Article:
I attended my first basketball game on November 29, 1991, a high-stakes tilt between the lowly New Jersey Nets and the lowliest-of-lowly Dallas Mavericks. It was my second true sporting event ever, preceded only by a truncated Texas Rangers game that featured A) a drunken brawl on Bat Night (as in, “everyone got a free bat”, not “Batman showed up”), B) my little brother catching a beer in the face, and C) not much else worth remembering. There were no drunken brawls on November 29, 1991 (to my knowledge), Batman did not make an appearance (to my knowledge), and according to basketball-reference.com, very little of note transpired. The Mavericks lost, something they got very good at over that season and the next eight seasons to come, Derrick Coleman missed the game for the Nets as he was wont to do, and the 16,000-odd people in attendance mostly meh’d, unimpressed by the effort.
In my heart, however, November 29, 1991 is a line of demarcation at which point my life became profoundly different. There was “Before Basketball” and then, suddenly, there was “After Basketball” (he says, in the least sacrilegious way possible). The events of that night, completely inconsequential in the macro sense and almost just-as-inconsequential to even the most hardened basketball fan, quite literally changed my life and sparked in me an absolute obsession for the sport that has (occasionally) brought me the greatest joys and (much more frequently) laid me so low as to curse the day I ever started watching this stupid game in the first place.
On that night, I marveled at one player in particular. He wore number 12 and he played the game at a different pace than the rest of his teammates. With 26 years of understanding and hindsight to my benefit now, I can see why: that Mavericks team was horrendous and, with Rolando Blackman injured, most of the roster was either woefully past their respective primes or so untalented as to never actually warrant a prime in the first place. But number 12…well, he was different. He attacked the Nets on both sides of the floor. He was tenacious. He was intense. He played with a certain poetry-in-motion that so many of the other players lacked. My understanding of basketball was extremely limited at the time but to me, there was a clear, distinct difference between number 12 and literally everyone on the floor. I was mesmerized by Derek Harper and everywhere he went on the court, so, too, did my vision.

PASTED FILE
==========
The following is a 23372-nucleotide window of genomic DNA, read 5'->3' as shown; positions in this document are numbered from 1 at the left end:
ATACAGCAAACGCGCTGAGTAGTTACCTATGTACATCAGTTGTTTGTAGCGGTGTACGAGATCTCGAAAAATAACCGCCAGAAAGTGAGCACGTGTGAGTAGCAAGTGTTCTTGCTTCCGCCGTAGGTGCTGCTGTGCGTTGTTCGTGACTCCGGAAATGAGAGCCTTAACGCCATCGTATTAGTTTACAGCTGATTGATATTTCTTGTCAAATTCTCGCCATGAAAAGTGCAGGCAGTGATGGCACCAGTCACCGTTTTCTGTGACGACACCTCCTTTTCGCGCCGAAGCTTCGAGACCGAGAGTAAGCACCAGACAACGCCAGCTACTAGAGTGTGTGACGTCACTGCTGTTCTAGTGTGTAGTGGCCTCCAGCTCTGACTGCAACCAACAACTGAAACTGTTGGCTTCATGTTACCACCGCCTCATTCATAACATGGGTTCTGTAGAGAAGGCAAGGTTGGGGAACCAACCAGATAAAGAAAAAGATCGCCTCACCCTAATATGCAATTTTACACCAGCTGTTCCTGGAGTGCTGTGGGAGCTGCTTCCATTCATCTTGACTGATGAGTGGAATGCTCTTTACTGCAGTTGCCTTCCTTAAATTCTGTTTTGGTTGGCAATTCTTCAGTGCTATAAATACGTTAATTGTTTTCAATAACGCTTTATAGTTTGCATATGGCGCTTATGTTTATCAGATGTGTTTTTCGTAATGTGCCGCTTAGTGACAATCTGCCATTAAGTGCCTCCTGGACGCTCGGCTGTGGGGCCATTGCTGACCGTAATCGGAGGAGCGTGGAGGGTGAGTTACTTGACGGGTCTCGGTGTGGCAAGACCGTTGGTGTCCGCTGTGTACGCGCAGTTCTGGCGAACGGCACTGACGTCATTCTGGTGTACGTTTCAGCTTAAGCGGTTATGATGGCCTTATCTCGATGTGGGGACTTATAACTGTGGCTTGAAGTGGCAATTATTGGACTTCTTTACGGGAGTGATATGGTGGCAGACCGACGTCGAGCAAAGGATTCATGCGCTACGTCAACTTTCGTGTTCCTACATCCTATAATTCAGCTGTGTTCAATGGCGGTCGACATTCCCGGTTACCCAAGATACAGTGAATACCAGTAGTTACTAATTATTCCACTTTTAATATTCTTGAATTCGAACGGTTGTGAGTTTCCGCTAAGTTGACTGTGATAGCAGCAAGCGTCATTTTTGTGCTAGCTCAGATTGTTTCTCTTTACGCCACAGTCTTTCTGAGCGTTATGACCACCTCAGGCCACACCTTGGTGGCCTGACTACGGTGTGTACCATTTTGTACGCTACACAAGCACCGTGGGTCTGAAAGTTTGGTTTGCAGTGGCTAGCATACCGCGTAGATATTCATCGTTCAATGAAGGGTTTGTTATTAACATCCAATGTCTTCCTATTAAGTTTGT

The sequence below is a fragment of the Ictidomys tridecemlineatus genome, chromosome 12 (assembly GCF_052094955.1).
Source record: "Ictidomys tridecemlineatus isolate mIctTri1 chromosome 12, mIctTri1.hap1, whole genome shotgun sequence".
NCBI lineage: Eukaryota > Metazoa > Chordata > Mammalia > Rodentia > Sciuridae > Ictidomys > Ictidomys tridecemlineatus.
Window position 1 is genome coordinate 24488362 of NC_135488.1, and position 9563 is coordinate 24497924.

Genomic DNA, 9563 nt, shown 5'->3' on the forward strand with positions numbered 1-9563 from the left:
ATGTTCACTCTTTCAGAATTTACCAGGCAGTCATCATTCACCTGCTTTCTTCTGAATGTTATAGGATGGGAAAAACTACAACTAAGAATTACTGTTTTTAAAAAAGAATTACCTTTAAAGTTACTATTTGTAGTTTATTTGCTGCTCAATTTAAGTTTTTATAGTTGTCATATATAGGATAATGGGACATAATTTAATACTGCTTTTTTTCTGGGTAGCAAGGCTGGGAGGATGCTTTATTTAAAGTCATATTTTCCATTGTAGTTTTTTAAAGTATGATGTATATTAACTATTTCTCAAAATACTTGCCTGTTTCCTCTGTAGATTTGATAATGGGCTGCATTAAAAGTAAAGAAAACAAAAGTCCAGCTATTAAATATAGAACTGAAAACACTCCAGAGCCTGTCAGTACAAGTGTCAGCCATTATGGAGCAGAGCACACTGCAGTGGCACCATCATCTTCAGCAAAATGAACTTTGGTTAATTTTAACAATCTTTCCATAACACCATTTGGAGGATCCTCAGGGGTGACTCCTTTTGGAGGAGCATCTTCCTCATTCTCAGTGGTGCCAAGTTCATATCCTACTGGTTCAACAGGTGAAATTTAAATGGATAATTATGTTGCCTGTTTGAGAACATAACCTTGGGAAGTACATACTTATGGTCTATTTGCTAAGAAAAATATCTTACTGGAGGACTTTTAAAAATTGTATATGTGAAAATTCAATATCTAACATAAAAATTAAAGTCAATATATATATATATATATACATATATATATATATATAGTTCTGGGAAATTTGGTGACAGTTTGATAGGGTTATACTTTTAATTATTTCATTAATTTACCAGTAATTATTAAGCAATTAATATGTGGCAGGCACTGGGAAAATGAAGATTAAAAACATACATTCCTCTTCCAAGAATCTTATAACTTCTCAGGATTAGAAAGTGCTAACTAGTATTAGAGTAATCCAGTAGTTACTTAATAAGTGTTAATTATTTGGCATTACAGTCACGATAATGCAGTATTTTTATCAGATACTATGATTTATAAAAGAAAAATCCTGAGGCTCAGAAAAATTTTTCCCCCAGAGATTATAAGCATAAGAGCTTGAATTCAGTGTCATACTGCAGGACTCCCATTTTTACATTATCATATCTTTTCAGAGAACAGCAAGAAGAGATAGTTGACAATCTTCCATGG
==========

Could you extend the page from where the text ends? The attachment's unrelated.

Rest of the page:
For the next two-plus seasons, Harper was virtually the only reason to watch a Mavs game and I watched them all, loss after loss, humiliation after humiliation. Someday I’ll write a book about the hard lessons learned through my first 10 years of Mavericks fandom which featured, I think, 100 million losses in total. Still, I was locked in, night after night, in part because I loved basketball like no one has ever loved basketball, and in part, though I was too embarrassed to ever admit this to anyone, because I felt like I needed to support my hero. Like, somehow through the Cosmic Basketball Force, a very good professional basketball player would feel an undersized-but-scrappy little basketball player cheering him on and hoping against hope for a win that night and it would lift his spirits.
Virtually every kid I knew who cared about basketball in the slightest (and that wasn’t a given in early 90’s Texas) rooted for the Bulls and worshipped at the feet of Michael Jordan. My best friend was a Knicks fan, I knew another kid who loved David Robinson, and one weirdo who exclusively supported Vernon Maxwell (this kid became a serial killer, I am certain of this) but I legitimately didn’t have a single friend who cared about the Mavericks or my beloved Derek Harper. I admired all of those players but I wanted to be Derek Harper and patterned my very mediocre little league game after him. I wanted to shoot like he did, I wanted to attack like he did, I wanted to yell at both opponents and teammates like he did (whoops), and I wanted to defend like he did. Oh, how I loved his defense! The NBA logo might as well have been Derek Harper handchecking some poor opposing point guard into oblivion as far as I was concerned. I wore number 12 on basically every jersey I ever received and still, to this day, if I’m on a slow pitch softball team or some other spare excuse for sport, I’ll politely demand number 12. This remains my tiny ode to the man who has as much to do with my sports obsession as anyone.